A related object is to lodge the control of what kind of sound shall be produced as well as the speed of the train in the same manually operable variable toy transformer or rheostat by Which' the current supply to the track is usually governed and modulated from the usual minimum of 7 volts to the usual maximum of 15 volts. Hence by manipulating the single control handle of such toy transformer or rheostat, the operator can selectively control the speed and performance of the train and simultaneously vary the frequency and sibilant characteristics of the fricative sound producer. It is preferred to accomplish this without in any way interfering with the usual capability of reversing the direction of travel of the locomotive as is usually accomplished through the automatic operation of a magnetically actuated or relay switch included within the electrical equipment of the toy locomotive, so that the differing kinds of sounds herein contemplated may be produced and varied equally well whether the locomotive is moving forward or backward.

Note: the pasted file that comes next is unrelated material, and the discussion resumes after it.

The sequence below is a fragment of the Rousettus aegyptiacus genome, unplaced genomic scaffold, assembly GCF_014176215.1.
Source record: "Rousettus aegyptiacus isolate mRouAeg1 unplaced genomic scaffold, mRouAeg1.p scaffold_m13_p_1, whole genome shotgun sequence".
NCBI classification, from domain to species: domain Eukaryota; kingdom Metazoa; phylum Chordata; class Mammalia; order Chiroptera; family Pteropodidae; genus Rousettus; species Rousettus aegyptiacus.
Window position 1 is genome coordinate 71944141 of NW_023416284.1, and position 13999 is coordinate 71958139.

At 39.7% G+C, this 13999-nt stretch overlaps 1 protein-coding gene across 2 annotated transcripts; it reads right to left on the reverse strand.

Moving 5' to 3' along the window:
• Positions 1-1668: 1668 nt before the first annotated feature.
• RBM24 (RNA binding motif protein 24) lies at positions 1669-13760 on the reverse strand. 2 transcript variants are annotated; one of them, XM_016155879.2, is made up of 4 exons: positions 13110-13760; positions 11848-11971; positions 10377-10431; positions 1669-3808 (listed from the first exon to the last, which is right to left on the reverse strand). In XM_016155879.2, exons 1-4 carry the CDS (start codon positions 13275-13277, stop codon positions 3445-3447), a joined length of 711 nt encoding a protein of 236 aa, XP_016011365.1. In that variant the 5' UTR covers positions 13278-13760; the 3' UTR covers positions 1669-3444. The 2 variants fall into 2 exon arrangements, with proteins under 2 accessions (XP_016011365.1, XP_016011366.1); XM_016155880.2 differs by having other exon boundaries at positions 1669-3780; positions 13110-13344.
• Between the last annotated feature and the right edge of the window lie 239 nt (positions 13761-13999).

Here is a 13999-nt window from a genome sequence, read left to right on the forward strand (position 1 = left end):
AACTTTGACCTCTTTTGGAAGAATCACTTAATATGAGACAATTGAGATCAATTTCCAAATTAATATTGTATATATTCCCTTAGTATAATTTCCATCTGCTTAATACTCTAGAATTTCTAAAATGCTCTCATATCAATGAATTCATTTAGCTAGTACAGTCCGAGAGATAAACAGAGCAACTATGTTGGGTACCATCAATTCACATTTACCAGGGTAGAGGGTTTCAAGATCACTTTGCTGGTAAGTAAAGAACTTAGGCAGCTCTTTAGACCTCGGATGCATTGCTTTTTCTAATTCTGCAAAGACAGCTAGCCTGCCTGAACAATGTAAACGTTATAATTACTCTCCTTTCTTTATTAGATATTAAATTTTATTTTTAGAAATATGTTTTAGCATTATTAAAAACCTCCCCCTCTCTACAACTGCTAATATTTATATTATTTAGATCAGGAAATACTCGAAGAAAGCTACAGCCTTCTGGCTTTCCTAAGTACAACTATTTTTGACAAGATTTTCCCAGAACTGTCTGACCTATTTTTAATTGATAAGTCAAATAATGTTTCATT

It is a still further object of the invention to produce the hereinbefore described sound eifects without in any way drawing upon or increasing the mechanical load presented .to the electric motor which drives the locomotive.

The foregoing and other objects of the invention will appear more clearly from the following description of a-preferred embodiment of the improvements in which reference is had to the appended drawings, wherein:

Fig. l is a perspectiveview of a toy locomotive which may be employed in the electrical system i of Fig. 6. I

Fig. 5 is a plan View of the sound producing apparatus contained within the tender taken partly in section on the planes 55 5 in Fig. 2.